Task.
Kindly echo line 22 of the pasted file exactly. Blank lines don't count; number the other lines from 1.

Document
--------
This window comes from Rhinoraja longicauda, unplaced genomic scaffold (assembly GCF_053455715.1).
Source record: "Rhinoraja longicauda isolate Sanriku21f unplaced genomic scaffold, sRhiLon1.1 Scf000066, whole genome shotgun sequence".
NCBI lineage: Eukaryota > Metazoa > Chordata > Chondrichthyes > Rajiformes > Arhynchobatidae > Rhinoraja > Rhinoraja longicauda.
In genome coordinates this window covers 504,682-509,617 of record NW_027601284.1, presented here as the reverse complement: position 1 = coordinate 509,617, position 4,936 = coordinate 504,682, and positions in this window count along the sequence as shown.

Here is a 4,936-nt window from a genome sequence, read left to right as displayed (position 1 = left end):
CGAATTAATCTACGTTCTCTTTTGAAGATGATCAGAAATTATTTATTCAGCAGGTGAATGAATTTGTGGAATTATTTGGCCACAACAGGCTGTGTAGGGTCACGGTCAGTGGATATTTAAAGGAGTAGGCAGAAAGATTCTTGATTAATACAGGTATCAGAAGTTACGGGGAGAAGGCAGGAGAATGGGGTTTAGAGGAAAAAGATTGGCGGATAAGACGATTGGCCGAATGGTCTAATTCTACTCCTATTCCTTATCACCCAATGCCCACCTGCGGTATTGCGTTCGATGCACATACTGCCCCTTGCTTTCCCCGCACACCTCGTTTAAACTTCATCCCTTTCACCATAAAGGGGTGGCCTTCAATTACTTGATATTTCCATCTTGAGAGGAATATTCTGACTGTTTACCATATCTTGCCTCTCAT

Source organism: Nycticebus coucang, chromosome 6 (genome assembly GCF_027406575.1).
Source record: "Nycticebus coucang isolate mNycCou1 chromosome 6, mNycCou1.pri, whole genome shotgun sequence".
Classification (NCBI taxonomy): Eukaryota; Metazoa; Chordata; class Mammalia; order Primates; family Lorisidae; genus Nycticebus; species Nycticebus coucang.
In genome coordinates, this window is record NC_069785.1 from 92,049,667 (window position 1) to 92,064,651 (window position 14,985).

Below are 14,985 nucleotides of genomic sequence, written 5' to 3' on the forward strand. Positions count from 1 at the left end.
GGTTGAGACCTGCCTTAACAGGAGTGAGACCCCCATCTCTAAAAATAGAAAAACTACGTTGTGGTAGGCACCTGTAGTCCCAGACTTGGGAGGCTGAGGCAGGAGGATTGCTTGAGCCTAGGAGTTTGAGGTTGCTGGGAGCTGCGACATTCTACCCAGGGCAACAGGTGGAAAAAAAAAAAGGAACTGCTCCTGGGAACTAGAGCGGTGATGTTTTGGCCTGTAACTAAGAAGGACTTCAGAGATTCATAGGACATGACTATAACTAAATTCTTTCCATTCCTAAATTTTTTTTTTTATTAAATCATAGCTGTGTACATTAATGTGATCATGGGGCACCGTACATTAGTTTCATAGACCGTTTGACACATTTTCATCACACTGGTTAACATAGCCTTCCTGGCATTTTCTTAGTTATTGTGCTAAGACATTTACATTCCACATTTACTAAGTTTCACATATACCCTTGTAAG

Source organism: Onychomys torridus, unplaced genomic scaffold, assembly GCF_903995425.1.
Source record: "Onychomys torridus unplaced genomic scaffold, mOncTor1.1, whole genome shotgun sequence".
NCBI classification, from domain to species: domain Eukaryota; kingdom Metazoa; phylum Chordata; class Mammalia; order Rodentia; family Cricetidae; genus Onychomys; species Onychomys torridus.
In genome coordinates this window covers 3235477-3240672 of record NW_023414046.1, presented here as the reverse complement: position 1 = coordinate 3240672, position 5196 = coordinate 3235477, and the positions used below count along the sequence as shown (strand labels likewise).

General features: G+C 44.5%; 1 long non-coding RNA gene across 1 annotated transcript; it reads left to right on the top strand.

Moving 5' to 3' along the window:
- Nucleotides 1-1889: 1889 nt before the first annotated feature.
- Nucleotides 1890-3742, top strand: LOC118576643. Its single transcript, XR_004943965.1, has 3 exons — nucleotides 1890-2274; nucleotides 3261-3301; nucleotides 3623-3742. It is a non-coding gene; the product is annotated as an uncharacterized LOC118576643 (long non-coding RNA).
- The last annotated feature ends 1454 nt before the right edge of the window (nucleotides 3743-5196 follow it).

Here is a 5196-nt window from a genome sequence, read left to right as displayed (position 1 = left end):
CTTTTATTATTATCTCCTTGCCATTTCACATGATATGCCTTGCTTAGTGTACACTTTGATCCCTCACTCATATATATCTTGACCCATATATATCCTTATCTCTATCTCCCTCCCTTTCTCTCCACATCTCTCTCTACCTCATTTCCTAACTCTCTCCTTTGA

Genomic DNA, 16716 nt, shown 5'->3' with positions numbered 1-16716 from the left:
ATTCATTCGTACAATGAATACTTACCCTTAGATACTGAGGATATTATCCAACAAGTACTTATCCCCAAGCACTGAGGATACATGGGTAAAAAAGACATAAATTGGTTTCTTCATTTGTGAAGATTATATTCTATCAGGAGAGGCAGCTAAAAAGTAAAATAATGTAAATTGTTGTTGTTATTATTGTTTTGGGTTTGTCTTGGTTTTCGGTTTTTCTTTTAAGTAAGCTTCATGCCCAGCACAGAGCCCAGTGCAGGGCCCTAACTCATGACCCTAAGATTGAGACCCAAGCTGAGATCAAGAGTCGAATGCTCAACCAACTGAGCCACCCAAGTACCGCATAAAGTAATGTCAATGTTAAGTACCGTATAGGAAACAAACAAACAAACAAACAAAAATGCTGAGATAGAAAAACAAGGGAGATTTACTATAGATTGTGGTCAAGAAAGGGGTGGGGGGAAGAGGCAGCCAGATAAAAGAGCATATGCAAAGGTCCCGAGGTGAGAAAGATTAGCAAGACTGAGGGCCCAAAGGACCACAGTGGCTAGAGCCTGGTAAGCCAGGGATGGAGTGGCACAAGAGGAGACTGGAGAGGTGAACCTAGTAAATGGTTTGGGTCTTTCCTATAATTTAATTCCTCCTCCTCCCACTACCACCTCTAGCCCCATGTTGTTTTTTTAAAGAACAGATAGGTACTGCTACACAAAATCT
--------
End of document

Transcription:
Here is a 5196-nt window from a genome sequence, read left to right as displayed (position 1 = left end):